At least one company is studying the feasibility of making domestic appliances which respond to the mood of the person using them, Clifford Friend, a materials scientist at Cranfield University in Swindon, told the meeting yesterday.
Grabbing a kettle roughly will cause its handle to become elastic and malleable to absorb the shock of an out-of-sorts owner, he said. Touching it tenderly will make its handle's "adaptive structure" stiffen like a cat being stroked.
Dr Friend, whose research is being funded by the Government's Engineering Research Council, said the concept of introducing emotional "intelligence" into dumb objects is being treated seriously by competitive manufacturers.
"We buy things by appearance and by feel. It's what the packaging manufacturers have done for years on the supermarket shelves. There is a very strong interest at the moment in the production of the physical cases of electronic appliances, such as toasters, water jugs and kettles, which are adaptive in the sense that they adapt to you," he said.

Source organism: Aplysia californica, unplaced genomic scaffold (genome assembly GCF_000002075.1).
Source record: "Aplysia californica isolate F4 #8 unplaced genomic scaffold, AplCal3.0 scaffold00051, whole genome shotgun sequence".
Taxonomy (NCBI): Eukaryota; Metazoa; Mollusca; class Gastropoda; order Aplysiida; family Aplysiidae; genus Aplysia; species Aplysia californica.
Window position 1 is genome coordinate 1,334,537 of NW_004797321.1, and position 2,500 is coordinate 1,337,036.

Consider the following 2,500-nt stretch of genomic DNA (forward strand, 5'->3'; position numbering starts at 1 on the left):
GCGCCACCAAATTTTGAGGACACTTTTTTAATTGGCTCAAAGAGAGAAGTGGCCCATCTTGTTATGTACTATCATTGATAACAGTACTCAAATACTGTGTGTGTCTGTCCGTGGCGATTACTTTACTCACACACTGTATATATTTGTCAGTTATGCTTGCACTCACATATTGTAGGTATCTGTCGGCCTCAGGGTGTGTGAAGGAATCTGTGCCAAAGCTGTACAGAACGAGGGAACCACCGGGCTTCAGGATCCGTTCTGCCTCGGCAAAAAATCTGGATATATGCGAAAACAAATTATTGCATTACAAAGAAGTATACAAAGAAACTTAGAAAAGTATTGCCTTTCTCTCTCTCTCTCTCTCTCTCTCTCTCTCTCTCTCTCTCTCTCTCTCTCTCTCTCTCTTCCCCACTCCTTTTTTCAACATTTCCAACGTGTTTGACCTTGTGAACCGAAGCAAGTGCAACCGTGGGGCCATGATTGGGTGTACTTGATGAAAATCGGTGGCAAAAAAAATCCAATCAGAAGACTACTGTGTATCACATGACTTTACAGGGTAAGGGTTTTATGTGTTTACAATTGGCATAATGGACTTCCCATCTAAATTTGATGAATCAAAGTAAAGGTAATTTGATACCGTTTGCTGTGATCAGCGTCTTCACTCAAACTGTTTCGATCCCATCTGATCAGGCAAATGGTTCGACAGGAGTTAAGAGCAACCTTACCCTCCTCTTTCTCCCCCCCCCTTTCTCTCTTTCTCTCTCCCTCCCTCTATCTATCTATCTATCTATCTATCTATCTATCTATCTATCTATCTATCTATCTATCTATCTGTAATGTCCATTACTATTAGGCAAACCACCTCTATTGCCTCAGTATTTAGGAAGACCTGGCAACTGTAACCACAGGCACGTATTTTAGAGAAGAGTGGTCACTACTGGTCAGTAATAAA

"The rationale is that you fall in love with your domestic appliance which has the manufacturer's name on the side. You fall in love with the toaster and what do you do? You go out and buy the kettle. It's as cynical as that."
Intelligent materials are already being built for adaptive structures within aircraft, where they can be used to alter the aerodynamics of the wings to suit flying conditions. In Japan, scientists are designing intelligent reinforced concrete for buildings to monitor structural defects automatically, he said.
Dr Friend believes the first lovable products could be on sale within the next 10 years, but refused to name the leading company interested in the work.Reuse content